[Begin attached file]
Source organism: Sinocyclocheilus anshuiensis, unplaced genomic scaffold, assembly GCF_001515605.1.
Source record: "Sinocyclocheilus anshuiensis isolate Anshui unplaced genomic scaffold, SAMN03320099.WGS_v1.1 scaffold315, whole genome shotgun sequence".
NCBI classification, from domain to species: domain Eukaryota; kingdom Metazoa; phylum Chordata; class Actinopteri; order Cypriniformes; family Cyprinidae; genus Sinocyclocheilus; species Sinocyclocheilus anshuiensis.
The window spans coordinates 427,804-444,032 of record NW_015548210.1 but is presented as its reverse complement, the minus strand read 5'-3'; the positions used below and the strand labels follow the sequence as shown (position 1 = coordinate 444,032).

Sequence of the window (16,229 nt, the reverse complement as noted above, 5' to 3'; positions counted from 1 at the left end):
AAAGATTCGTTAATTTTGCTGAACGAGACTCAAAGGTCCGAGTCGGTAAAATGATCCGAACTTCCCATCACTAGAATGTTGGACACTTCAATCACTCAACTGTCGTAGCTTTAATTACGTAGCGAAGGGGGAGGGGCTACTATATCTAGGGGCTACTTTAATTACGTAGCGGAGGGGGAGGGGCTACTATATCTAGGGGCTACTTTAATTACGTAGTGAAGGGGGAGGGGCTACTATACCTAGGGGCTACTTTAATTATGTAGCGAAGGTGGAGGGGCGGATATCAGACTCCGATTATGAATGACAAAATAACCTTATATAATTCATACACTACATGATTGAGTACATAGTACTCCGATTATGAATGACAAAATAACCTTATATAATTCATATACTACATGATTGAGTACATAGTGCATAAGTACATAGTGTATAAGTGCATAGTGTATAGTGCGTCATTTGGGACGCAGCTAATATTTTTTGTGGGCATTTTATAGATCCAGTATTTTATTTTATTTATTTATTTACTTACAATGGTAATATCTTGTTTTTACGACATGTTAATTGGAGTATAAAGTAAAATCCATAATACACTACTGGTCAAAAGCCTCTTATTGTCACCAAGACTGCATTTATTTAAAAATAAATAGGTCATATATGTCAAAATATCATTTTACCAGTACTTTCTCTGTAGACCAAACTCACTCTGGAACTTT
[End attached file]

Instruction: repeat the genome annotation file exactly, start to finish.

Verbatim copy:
Source organism: Sinocyclocheilus anshuiensis, unplaced genomic scaffold, assembly GCF_001515605.1.
Source record: "Sinocyclocheilus anshuiensis isolate Anshui unplaced genomic scaffold, SAMN03320099.WGS_v1.1 scaffold315, whole genome shotgun sequence".
NCBI classification, from domain to species: domain Eukaryota; kingdom Metazoa; phylum Chordata; class Actinopteri; order Cypriniformes; family Cyprinidae; genus Sinocyclocheilus; species Sinocyclocheilus anshuiensis.
The window spans coordinates 427,804-444,032 of record NW_015548210.1 but is presented as its reverse complement, the minus strand read 5'-3'; the positions used below and the strand labels follow the sequence as shown (position 1 = coordinate 444,032).

Sequence of the window (16,229 nt, the reverse complement as noted above, 5' to 3'; positions counted from 1 at the left end):
AAAGATTCGTTAATTTTGCTGAACGAGACTCAAAGGTCCGAGTCGGTAAAATGATCCGAACTTCCCATCACTAGAATGTTGGACACTTCAATCACTCAACTGTCGTAGCTTTAATTACGTAGCGAAGGGGGAGGGGCTACTATATCTAGGGGCTACTTTAATTACGTAGCGGAGGGGGAGGGGCTACTATATCTAGGGGCTACTTTAATTACGTAGTGAAGGGGGAGGGGCTACTATACCTAGGGGCTACTTTAATTATGTAGCGAAGGTGGAGGGGCGGATATCAGACTCCGATTATGAATGACAAAATAACCTTATATAATTCATACACTACATGATTGAGTACATAGTACTCCGATTATGAATGACAAAATAACCTTATATAATTCATATACTACATGATTGAGTACATAGTGCATAAGTACATAGTGTATAAGTGCATAGTGTATAGTGCGTCATTTGGGACGCAGCTAATATTTTTTGTGGGCATTTTATAGATCCAGTATTTTATTTTATTTATTTATTTACTTACAATGGTAATATCTTGTTTTTACGACATGTTAATTGGAGTATAAAGTAAAATCCATAATACACTACTGGTCAAAAGCCTCTTATTGTCACCAAGACTGCATTTATTTAAAAATAAATAGGTCATATATGTCAAAATATCATTTTACCAGTACTTTCTCTGTAGACCAAACTCACTCTGGAACTTT